(CNN)-Tom Perkins suggested Thursday that only taxpayers should have the right to vote -- and that wealthy Americans who pay more in taxes should get more votes.
The venture capitalist offered the unorthodox proposal when asked to name one idea that would "change the world" at a speaking engagement in San Francisco moderated by Fortune's Adam Lashinsky.
"The Tom Perkins system is: You don't get to vote unless you pay a dollar of taxes," Perkins said.
"But what I really think is, it should be like a corporation. You pay a million dollars in taxes, you get a million votes. How's that?"
The audience at the Commonwealth Club reacted with laughter. But Perkins offered no immediate indication that he was joking. Asked offstage if the proposal was serious, Perkins said: "I intended to be outrageous, and it was."
Perkins seemed to be aware that he was courting controversy, saying that his voting proposal would "make you more angry than my letter to the Wall Street Journal."
That letter, published last month, compared the supposed assault on the wealthy to a wave of Nazi attacks on Jews ahead of the Holocaust.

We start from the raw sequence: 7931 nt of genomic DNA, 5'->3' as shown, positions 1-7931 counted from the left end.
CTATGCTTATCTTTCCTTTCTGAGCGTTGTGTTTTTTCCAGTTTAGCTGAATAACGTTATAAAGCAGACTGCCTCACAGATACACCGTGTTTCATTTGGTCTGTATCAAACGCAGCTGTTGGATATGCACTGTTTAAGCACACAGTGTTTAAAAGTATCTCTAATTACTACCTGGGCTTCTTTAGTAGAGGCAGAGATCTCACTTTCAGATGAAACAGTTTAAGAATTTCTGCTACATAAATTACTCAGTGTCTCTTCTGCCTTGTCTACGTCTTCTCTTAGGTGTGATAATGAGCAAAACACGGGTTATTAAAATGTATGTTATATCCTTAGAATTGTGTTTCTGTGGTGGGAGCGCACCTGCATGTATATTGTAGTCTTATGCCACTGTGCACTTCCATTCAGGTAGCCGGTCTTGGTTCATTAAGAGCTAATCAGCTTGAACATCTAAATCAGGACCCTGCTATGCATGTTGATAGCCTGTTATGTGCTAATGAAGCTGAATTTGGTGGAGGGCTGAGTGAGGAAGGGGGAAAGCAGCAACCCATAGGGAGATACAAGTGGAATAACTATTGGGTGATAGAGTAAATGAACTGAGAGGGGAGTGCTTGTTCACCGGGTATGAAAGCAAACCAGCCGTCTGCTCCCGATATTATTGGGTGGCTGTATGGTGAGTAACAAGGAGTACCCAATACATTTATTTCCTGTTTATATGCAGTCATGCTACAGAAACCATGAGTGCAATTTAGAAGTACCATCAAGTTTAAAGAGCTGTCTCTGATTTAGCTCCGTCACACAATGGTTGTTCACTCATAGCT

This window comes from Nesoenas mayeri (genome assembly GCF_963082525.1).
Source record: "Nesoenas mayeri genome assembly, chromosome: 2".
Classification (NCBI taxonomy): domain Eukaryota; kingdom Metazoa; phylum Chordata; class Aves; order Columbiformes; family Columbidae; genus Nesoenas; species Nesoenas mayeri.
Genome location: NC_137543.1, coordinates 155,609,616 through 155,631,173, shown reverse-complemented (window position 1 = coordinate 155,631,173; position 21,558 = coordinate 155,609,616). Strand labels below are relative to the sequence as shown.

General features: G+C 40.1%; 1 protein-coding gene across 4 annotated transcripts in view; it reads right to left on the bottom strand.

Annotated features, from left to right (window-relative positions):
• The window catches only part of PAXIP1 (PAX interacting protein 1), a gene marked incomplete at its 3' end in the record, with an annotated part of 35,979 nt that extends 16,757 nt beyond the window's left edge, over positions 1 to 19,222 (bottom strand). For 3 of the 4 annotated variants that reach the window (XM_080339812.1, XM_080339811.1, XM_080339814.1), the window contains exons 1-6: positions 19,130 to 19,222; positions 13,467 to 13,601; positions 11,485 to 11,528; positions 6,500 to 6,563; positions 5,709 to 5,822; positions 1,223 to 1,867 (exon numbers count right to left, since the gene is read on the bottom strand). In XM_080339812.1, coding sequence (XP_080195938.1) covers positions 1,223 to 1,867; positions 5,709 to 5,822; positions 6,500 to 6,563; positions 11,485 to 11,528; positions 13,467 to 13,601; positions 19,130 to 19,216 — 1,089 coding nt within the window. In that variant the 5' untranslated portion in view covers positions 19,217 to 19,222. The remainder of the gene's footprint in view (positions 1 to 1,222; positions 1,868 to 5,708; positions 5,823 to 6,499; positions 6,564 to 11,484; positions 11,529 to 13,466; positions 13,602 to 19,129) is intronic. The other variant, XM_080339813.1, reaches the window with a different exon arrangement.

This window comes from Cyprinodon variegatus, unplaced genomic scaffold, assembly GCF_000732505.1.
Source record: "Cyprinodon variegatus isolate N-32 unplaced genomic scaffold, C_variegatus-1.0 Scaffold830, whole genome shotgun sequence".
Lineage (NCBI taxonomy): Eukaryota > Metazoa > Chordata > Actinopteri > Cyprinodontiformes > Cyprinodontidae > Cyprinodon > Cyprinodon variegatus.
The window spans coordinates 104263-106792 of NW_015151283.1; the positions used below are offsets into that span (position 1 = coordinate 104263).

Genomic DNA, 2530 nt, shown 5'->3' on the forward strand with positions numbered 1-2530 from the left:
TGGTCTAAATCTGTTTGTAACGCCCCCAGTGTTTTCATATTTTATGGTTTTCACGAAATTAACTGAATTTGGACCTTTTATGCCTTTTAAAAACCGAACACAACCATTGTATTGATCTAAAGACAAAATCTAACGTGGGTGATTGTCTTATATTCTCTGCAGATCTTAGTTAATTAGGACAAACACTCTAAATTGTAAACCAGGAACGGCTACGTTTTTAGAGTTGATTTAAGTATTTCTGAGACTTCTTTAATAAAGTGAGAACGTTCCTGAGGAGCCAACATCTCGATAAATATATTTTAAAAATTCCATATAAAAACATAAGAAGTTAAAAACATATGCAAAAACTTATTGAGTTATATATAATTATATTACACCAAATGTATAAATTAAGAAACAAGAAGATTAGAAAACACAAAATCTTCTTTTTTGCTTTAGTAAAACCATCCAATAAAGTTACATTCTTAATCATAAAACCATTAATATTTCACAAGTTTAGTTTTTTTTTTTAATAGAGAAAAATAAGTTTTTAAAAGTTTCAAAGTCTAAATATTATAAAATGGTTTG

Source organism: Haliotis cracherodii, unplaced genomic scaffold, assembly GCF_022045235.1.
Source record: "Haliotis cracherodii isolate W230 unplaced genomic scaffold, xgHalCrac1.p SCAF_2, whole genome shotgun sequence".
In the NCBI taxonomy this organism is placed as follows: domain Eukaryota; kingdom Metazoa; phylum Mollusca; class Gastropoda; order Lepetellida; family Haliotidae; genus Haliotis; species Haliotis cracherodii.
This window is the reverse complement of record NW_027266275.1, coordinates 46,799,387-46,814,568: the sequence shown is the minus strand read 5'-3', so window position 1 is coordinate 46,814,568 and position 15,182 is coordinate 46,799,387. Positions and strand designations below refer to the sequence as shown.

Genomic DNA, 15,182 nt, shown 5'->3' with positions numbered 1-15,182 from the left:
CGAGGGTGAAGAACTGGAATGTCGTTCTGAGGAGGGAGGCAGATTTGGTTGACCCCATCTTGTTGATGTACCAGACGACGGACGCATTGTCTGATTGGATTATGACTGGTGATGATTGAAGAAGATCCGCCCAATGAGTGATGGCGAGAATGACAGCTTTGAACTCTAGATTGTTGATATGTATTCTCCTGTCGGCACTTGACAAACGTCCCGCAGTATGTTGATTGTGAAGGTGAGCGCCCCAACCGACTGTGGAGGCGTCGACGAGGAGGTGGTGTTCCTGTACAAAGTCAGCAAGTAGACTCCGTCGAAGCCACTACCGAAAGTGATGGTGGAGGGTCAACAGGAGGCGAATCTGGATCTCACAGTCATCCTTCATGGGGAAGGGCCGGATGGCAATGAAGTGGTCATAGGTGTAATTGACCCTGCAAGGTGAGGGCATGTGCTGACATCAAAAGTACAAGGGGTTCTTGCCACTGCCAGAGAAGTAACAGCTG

The letter sparked a public firestorm, and the venture capital firm he co-founded -- Kleiner Perkins Caufield & Byers -- distanced itself from his comments. Perkins has since allowed that the comparison went too far, but has not apologized for the overall message and his warning about anti-rich "radicalism."
Perkins: 'Extreme' taxes is persecution
The Perkins plan for determining who should be allowed to vote is likely to give his critics further ammunition.
For his part, Perkins shows no signs of backing down from his argument that the rich in America are under attack. Perkins said Thursday that the trend has grown since the election of President Obama -- who he described as an "amateur."
Pressed for examples of how the rich were being demonized, Perkins said that he feared higher taxes.
"The fear is wealth tax, higher taxes, higher death taxes -- just more taxes until there is no more 1%. And that that will creep down to the 5% and then the 10%," he said.